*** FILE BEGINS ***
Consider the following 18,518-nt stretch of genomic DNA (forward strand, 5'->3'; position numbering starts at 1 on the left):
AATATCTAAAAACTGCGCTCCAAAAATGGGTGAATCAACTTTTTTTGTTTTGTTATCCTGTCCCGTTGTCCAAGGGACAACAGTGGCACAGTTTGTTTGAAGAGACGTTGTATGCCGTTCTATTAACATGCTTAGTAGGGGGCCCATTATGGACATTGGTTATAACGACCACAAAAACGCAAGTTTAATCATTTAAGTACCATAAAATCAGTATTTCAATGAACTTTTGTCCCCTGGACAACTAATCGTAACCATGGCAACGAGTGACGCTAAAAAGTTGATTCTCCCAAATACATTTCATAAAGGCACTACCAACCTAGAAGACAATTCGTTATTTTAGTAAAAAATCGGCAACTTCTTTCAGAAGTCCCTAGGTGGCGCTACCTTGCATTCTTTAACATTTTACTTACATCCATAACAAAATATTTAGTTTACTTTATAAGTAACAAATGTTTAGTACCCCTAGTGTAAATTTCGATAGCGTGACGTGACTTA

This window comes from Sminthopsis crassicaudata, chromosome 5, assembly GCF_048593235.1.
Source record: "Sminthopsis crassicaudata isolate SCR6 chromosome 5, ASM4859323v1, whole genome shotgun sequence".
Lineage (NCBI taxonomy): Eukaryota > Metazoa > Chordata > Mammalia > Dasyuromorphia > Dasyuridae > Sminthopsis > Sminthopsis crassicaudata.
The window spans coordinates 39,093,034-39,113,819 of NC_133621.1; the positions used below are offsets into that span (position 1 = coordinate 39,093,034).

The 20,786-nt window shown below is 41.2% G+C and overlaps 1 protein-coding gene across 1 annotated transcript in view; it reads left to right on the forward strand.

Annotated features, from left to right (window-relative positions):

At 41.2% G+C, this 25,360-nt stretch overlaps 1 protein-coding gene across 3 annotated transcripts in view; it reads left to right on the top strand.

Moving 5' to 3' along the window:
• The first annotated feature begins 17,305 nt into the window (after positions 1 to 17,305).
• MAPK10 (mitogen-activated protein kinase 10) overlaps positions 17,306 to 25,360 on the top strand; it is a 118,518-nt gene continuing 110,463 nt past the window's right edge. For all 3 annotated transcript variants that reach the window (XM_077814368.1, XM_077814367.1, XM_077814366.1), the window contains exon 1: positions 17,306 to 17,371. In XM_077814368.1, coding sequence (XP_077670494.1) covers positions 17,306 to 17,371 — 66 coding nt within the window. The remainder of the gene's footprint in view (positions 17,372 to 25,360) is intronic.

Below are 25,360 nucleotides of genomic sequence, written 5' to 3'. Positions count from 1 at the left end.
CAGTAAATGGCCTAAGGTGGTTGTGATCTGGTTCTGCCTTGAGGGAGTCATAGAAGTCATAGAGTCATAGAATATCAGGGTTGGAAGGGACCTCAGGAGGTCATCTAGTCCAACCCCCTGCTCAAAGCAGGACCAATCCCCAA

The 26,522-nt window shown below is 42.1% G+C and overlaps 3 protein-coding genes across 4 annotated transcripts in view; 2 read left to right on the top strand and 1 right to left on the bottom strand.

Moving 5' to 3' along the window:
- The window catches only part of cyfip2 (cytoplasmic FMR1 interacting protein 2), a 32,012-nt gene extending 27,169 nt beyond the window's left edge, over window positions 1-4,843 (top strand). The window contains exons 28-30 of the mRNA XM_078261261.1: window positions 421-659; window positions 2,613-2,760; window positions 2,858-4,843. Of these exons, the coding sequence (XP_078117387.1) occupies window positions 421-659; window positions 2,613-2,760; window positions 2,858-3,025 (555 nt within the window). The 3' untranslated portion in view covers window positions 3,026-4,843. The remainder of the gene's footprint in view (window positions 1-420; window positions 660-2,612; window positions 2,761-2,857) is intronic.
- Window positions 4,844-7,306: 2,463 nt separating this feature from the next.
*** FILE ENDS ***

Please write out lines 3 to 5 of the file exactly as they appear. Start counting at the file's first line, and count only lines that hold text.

This window comes from Sminthopsis crassicaudata, chromosome 5, assembly GCF_048593235.1.
Source record: "Sminthopsis crassicaudata isolate SCR6 chromosome 5, ASM4859323v1, whole genome shotgun sequence".
Lineage (NCBI taxonomy): Eukaryota > Metazoa > Chordata > Mammalia > Dasyuromorphia > Dasyuridae > Sminthopsis > Sminthopsis crassicaudata.